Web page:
Positive signals were detected for all of the studied proteins using antibody labelling followed by flow cytometric analysis, showing the functionality of the expression system. The ratio of the signal from the two epitope tags indicated that several of the studied proteins were present mainly in proteolytically degraded forms, which was confirmed by Western blot analysis of the outer membrane protein fraction. This proteolysis was suggested to be due to protein-dependent stalling of translocation intermediates in the periplasm, with indications that larger size and higher cysteine content had a negative impact on expression levels. Process design with reduced cultivation pH and temperature was used to increase total surface expression yield of one of the model proteins by 400 %, with a simultaneous reduction of proteolysis by a third. While not sufficient to completely remove proteolysis, this shows that process design can be used to greatly increase surface expression. Thus, it is recommended that future work combine this with engineering of the bacterial strain or the expression system in order to overcome the observed proteolysis and maximise the yield of surface expressed protein.

  • 49.
    Gustavsson, Martin
    KTH, School of Biotechnology (BIO), Bioprocess Technology.
    Surface expression using the AIDA autotransporter:  Towards live vaccines and whole-cell biocatalysis2011Licentiate thesis, comprehensive summary (Other academic)
    Abstract [en]

    The area of surface expression has gathered a lot of interest from research groups all over the world and much work is performed in the area. Autotransporters have been used for surface expression in Gram-negative bacteria. One of the more commonly used autotransporters is the Adhesin Involved in Diffuse Adherence (AIDA) of pathogenic Escherichia coli. The surface expression of enzymes and vaccine epitopes offer several advantages. Surface expressed enzymes gain similar properties to immobilised enzymes, mainly simplified handling and separation using centrifugation. Surface expressed vaccine epitopes can have longer half-lives inside the animal that is to be immunized and surface groups on the host cell can act as adjuvants, increasing the immune response and leading to a better immunisation.

      

    However, while much basic research is directed towards mechanisms of surface expression using autotransporters there are few reports regarding production of surface expressed protein. Thus the aim of this work was the optimisation of the yield and productivity of surface expressed protein. Protein Z, an IgG-binding domain of Staphylococcal protein A, was used as a model protein for the investigation of which cultivation parameters influenced surface expression. The choice of cultivation medium gave the largest impact on expression, which was attributed to effects based on the induction of the native promoter of AIDA. The AIDA system was then used for the expression of two Salmonella surface proteins, SefA and H:gm, with potential for use as vaccine epitopes. SefA was verified located on the cell surface, and H:gm was found in the outer membrane of the host cell, though only in proteolytically truncated forms lacking the His6-tag used for detection. This proteolysis persisted in E. coli strains deficient for the outer membrane protease OmpT and was concluded to be dependent on other proteases. The removal of proteolysis and further optimisation of the yield of surface-expressed protein are important goals of further work.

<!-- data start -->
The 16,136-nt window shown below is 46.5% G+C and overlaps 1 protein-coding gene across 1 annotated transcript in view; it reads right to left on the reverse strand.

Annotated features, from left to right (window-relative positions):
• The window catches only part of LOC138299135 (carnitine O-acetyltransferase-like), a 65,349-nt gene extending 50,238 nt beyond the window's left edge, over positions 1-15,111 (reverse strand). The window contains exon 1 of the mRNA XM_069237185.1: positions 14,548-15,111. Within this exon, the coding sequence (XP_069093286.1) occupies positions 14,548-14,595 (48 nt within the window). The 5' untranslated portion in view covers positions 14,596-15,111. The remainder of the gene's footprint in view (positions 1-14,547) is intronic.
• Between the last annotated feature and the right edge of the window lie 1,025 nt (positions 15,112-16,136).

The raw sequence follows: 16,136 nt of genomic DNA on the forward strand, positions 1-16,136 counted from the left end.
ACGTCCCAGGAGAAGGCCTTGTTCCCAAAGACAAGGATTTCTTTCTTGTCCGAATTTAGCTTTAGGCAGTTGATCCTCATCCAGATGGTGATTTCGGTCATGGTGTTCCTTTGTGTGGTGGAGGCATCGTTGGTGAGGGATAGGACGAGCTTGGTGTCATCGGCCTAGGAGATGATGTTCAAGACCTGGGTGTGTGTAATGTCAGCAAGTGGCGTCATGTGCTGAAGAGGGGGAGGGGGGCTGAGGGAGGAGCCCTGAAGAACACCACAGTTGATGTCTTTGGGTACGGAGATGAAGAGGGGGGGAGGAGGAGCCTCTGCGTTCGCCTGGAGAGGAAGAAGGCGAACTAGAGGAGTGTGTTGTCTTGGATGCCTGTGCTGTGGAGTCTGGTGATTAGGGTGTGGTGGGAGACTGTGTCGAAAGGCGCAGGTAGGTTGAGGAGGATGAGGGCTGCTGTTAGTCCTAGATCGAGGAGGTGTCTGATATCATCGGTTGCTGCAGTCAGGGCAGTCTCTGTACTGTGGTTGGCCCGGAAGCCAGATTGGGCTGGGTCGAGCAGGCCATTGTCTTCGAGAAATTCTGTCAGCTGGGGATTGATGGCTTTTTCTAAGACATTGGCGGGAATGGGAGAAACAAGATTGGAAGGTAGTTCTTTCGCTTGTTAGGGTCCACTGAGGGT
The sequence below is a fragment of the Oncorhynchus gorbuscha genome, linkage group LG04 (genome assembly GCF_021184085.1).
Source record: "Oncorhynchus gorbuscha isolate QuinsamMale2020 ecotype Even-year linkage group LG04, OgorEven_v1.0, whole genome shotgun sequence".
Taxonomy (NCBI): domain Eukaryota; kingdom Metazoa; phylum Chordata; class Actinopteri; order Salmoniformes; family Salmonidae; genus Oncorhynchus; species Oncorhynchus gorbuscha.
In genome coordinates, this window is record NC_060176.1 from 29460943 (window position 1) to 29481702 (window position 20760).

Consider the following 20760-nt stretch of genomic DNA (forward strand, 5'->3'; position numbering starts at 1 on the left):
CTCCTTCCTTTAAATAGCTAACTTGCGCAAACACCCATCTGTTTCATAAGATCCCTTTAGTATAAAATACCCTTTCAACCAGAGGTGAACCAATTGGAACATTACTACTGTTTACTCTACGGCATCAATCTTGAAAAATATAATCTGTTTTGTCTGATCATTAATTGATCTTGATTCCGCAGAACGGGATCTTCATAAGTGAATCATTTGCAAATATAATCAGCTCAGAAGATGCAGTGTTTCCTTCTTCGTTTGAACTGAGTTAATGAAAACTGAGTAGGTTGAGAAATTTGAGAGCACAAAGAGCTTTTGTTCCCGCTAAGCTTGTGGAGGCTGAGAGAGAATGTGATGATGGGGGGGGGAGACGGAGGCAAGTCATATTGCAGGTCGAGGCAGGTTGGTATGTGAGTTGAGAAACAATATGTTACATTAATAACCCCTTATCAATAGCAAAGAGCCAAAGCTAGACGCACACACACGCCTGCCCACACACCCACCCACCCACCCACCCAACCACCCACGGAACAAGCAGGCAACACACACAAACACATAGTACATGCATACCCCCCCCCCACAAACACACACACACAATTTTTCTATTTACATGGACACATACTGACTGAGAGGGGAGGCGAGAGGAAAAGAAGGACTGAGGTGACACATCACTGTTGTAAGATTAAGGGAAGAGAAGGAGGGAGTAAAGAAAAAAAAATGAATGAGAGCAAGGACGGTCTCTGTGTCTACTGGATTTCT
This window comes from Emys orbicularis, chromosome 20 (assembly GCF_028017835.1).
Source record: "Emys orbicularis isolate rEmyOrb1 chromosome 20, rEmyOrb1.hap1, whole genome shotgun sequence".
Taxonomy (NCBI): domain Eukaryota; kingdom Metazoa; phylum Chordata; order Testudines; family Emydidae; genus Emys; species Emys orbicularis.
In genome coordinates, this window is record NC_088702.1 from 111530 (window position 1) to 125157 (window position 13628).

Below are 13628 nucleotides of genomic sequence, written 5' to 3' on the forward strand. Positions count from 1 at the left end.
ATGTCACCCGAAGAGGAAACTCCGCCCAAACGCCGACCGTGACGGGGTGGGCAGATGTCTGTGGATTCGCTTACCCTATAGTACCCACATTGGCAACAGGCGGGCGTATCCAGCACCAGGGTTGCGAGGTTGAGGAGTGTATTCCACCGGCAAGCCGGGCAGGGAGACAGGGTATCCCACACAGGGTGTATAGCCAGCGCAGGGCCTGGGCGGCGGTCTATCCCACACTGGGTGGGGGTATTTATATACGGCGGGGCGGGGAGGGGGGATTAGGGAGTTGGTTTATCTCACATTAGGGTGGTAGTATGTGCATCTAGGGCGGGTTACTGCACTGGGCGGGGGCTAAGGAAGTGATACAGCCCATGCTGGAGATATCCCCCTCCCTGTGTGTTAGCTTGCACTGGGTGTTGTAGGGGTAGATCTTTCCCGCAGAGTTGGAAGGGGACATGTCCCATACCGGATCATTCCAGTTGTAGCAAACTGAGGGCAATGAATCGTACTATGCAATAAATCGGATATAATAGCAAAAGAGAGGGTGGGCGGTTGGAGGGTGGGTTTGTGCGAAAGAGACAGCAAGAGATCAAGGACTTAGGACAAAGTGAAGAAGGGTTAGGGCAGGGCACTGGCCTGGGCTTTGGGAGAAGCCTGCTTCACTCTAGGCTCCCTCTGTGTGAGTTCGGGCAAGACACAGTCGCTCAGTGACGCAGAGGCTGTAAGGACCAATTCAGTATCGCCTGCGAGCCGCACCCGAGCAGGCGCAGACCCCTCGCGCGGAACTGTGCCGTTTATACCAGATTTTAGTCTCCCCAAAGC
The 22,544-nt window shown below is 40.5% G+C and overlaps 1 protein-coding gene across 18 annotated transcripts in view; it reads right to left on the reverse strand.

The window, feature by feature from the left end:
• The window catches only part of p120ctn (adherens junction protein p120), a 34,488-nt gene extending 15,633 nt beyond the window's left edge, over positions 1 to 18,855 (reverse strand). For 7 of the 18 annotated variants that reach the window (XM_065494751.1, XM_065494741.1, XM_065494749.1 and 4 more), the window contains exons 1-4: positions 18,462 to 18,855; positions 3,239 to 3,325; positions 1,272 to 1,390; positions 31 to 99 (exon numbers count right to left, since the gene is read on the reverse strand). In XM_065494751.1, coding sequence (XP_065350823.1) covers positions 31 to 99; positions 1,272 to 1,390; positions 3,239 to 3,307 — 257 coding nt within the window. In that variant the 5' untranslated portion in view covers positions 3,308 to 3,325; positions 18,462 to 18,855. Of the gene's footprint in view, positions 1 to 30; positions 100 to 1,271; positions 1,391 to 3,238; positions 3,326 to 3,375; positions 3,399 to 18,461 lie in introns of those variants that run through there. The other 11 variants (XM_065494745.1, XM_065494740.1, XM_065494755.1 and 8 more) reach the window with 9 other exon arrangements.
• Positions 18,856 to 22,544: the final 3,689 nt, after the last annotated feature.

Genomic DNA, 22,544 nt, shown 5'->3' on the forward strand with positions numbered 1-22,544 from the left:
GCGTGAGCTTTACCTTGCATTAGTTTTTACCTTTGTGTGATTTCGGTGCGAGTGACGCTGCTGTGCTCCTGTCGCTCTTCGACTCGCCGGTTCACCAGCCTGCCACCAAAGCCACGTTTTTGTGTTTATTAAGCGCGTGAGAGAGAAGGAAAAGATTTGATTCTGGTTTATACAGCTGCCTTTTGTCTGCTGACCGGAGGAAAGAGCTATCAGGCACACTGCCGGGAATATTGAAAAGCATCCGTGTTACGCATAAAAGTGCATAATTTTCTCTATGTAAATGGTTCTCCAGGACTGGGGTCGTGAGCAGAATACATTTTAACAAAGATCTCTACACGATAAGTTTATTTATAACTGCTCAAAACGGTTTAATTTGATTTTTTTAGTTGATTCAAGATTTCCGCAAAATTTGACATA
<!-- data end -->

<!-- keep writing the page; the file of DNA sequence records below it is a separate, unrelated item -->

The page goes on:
• 50.
    Gustavsson, Martin
    et al.
    KTH, School of Biotechnology (BIO), Bioprocess Technology.
    Bäcklund, Emma
    KTH, School of Biotechnology (BIO), Bioprocess Technology.
    Larsson, Gen
    KTH, School of Biotechnology (BIO), Bioprocess Technology.
    Optimisation of surface expression using the AIDA autotransporter2011In: Microbial Cell Factories, ISSN 1475-2859, Vol. 10Article in journal (Refereed)
    Abstract [en]

    Background: Bacterial surface display is of interest in many applications, including live vaccine development, screening of protein libraries and the development of whole cell biocatalysts. The goal of this work was to understand which parameters result in production of large quantities of cells that at the same time express desired levels of the chosen protein on the cell surface. For this purpose, staphylococcal protein Z was expressed using the AIDA autotransporter in Escherichia coli.

    Results: The use of an OmpT-negative E. coli mutant resulted in successful expression of the protein on the surface, while a clear degradation pattern was found in the wild type. The expression in the mutant resulted also in a more narrow distribution of the surface anchored protein within the population. Medium optimisation showed that minimal medium with glucose gave more than four times as high expression as LB-medium. Glucose limited fed-batch was used to increase the cell productivity and the highest protein levels were found at the highest feed rates. A maintained high surface expression up to cell dry weights of 18 g l(-1) could also be achieved by repeated glucose additions in batch cultivation where production was eventually reduced by low oxygen levels. In spite of this, the distribution in the bacterial population of the surface protein was narrower using the batch technique.

    Conclusions: A number of parameters in recombinant protein production were seen to influence the surface expression of the model protein with respect both to the productivity and to the display on the individual cell. The choice of medium and the cell design to remove proteolytic cleavage were however the most important. Both fed-batch and batch processing can be successfully used, but prolonged batch processing is probably only possible if the chosen strain has a low acetic acid production.